Umari keerai and global warming
Green plants and algae absorb carbon dioxide
— Photo: Special Arrangement
Green remedy: Salicornia, also known as umari keerai, grows on coastal areas and mudflats near the sea. It is a better photosynthesiser than wheat and some other grains.
Some novel solutions are suggested to cope with the twin problem of global warming and increasing energy needs. Global warming has arisen due to climate change, which, in turn, has come about due to the increase in greenhouse gases, notably carbon dioxide. These gases trap incoming solar radiation and heat up the earth and its atmosphere.
One direct result of this is the melting of polar ice and glaciers, leading to a slow and steady rise in sea level. At this rate of rise, it is apprehended that low-lying coastal areas and islands might be flooded and swamped off.
How has this happened? Not because of natural causes (as some would fondly assert), but due to our burning more and more organic fuel — coal, wood, oil and petroleum.
The way humanity has been guzzling energy during the last century has led to significant rise in the levels of atmospheric carbon dioxide. The gas would not go away from the earth, since (unlike hydrogen or helium) it is too heavy to be pulled out of the earth’s gravity. Hence the greenhouse effect, global warming and sea level rise.
Some look to ways of ‘fixing’ or using up the carbon dioxide. One great way is provided by Mother Nature herself — photosynthesis. Green plants and algae absorb carbon dioxide and water, and convert them, using sunlight, into carbohydrates.
Hence the suggestion: plant more trees, create more efficient algae and spread them all over. They should sponge off the man-manufactured carbon dioxide and reduce global warming.
Not a bad idea, but the scale involved is humongous. The amount of land that can be used for this is not much, since we cannot usurp areas growing food grains, or where people live in dense groups.
Deserts and arid zones are one possibility. Hence the attraction to certain desert plants such as jatropha and jojoba. They not only help siphon off carbon dioxide but also produce oil that can be used as what has come to be called as ‘biodiesel.’
Indeed, many governments and companies promote such biofarming a bit too eagerly; we need to stop and think of what areas are being taken up (or over), addition to the greenhouse gas burden through biodiesel burning, viability of the oil as an all-purpose fuel and so forth.
There is a spirited and informed debate on this issue, on the Internet.
Focus has also turned to coastal areas and mudflats near the sea, where the salinity does not allow farming of the usual food crops.
But there are plants that grow and flourish here. One such plant is salicornia, also called sea asparagus, or umari keerai.
In the U.S., one Dr. Carl Hughes of the Environmental Research Lab of the University of Arizona (and head of the non-profit Seawater Foundation) has keenly advocated propagating it. He has suggested diverting seawater inland into coastal lakes where salicornia can be farmed.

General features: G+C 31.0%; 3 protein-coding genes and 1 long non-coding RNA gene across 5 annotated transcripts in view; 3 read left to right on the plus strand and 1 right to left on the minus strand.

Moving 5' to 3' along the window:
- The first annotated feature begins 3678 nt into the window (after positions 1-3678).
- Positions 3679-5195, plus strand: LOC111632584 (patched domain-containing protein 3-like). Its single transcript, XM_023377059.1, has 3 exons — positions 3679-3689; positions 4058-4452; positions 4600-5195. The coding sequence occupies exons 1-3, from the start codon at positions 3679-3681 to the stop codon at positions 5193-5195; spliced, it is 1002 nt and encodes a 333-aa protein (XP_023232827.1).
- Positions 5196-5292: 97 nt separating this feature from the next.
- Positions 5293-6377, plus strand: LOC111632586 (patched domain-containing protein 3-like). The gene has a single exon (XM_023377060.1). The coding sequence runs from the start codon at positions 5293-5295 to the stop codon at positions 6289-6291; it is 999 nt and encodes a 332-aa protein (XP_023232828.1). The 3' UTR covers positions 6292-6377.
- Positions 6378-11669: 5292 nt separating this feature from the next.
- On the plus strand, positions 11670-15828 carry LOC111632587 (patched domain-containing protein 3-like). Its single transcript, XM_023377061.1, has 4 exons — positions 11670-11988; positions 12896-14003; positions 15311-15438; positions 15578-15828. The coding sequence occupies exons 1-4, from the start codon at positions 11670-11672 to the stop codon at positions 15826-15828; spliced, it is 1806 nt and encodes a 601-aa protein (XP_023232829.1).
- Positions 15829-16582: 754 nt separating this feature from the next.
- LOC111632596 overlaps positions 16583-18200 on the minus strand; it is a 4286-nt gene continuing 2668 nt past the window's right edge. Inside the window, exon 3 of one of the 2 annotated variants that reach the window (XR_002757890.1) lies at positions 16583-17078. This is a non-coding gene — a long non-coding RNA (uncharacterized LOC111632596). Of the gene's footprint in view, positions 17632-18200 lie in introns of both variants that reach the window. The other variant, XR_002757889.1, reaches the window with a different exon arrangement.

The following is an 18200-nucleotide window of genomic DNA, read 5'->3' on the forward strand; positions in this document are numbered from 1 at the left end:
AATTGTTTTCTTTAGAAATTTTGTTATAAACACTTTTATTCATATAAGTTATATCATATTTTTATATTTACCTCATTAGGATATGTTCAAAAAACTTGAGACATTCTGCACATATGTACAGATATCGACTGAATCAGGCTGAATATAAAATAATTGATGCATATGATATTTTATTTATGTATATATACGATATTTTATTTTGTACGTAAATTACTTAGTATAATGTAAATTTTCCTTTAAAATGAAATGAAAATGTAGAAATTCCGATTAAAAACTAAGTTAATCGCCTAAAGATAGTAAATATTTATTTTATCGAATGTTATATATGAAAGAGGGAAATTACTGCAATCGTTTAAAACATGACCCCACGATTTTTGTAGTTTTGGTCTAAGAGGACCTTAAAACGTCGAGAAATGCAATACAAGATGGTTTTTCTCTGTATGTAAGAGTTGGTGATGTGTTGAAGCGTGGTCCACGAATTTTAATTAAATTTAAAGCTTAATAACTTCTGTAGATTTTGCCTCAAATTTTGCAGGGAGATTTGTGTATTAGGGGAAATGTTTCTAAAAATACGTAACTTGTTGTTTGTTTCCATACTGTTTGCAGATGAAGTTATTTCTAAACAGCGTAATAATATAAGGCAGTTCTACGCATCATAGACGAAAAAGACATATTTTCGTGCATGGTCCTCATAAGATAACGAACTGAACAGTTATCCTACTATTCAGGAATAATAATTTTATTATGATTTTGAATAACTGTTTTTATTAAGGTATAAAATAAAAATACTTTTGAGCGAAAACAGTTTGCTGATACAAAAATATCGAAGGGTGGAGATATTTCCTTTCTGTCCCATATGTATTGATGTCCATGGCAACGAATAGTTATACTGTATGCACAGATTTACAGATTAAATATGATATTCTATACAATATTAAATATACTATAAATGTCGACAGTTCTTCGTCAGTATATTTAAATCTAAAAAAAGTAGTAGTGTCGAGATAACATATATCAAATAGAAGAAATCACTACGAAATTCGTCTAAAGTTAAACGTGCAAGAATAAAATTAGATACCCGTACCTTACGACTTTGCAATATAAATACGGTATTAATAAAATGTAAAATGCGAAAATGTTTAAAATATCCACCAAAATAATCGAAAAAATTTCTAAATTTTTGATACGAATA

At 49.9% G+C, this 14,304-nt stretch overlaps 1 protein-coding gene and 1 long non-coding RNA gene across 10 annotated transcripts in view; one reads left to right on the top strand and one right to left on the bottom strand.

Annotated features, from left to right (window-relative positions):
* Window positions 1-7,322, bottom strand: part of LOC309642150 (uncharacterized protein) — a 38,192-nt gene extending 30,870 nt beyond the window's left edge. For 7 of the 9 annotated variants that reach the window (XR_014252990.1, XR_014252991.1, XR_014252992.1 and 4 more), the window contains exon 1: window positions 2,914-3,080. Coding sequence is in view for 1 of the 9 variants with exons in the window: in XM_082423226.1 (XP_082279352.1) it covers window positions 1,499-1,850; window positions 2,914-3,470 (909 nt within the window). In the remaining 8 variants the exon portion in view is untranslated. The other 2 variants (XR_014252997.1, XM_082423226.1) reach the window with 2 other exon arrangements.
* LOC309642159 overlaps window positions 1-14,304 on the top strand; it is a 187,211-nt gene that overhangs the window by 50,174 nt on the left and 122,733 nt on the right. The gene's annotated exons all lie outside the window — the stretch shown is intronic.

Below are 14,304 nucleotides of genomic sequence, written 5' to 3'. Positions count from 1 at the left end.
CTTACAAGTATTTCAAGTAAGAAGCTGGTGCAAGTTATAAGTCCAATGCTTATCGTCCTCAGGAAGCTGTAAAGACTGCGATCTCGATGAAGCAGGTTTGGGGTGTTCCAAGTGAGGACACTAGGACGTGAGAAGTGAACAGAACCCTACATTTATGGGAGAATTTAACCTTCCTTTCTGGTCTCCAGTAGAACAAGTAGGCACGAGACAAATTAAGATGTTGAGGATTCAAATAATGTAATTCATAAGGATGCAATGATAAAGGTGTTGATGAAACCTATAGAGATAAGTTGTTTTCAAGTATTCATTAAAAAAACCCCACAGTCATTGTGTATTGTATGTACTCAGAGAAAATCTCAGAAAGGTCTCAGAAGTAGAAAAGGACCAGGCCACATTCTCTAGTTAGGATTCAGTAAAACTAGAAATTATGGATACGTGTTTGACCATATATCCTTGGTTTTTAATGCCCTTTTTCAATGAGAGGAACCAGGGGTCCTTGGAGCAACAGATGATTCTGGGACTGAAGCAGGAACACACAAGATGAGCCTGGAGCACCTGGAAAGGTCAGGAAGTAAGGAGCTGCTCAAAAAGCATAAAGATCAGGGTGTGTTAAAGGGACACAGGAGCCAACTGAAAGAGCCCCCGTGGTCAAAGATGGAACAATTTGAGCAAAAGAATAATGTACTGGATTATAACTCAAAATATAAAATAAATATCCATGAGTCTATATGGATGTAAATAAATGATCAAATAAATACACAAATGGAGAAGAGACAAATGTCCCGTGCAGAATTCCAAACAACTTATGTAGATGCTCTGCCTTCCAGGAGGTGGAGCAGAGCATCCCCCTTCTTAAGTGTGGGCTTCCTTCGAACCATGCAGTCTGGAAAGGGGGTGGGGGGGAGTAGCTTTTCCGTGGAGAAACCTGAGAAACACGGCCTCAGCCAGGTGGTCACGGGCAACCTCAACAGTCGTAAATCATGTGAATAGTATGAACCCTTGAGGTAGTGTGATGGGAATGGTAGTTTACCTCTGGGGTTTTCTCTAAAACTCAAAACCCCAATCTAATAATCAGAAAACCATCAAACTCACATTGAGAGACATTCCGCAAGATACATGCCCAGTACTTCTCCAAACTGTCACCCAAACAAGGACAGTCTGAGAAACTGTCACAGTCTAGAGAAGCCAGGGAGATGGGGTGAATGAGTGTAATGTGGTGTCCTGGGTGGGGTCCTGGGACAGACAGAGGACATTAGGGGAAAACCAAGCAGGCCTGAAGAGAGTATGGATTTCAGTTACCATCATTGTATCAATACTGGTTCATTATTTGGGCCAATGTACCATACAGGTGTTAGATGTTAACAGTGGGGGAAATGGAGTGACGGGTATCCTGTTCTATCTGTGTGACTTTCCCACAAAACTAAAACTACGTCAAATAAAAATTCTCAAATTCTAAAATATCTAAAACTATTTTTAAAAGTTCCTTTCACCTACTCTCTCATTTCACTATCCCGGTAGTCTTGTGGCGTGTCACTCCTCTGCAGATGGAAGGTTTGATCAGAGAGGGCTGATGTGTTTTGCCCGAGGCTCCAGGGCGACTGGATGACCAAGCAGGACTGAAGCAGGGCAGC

Why salicornia? First of all, its tips are edible, not just by animals but also by us. The plant yields oil that is edible (rich in polyunsaturates), and usable as biodiesel. The September 5, 2003 issue of The Hindu carries an informed report, by its Agriculture Correspondent, on salicornia.
And salicornia is a better photosynthesizer than wheat and some other grains. It uses what botanists call the C-4 pathway, converting the captured carbon dioxide first into compound containing four carbons (oxaloacetate), using the enzyme PEPCase.
Wheat can only convert the same gas into a one carbon less, C-3 molecule (phosphoglycerate), using the enzyme RUBISCase.
Salicornia (like sugarcane) laps up carbon dioxide better, does so in saline water, and gives oil (or biodiesel, if you wish).
The Central salt and Marine Chemicals Research Institute (CSMCRI) at Bhavnagar, Gujarat, has been working on salicornia (and jatropha too) for some time now. Its Director, Dr. Pushpito Ghosh, points out that apart from the oil, the plant produces several other valuable products.
Indeed, he suggests using salicornia oil, not neat, but as a blend with others, since this way it keeps better and also it suits our tastes better.
One other interesting product that comes out of the plant is its salt, which contains a small but nutritionally adequate amount of potassium.
CSMCRI has also found a nitrogen- fixing microbe that is symbiotic with salicornia, which is salt-tolerant; a double whammy of carbon and nitrogen fixing set up in one. And they have taken a patent on a molecule that the plant produces which is antibacterial.
This is all well, but would it not be very useful if we could grow food grains that are salt-tolerant? That would be a boon to tsunami-hit and brackish areas. Professor HY Mohan Ram of Delhi reminds us of such a rice variety that used to be grown in Kerala.
The Manila-based International Rice Research Institute (IRRI) has a stock of 40 strains of rice, which can tolerate salty growing conditions. Some of these varieties are currently being evaluated at Karnal in Haryana.
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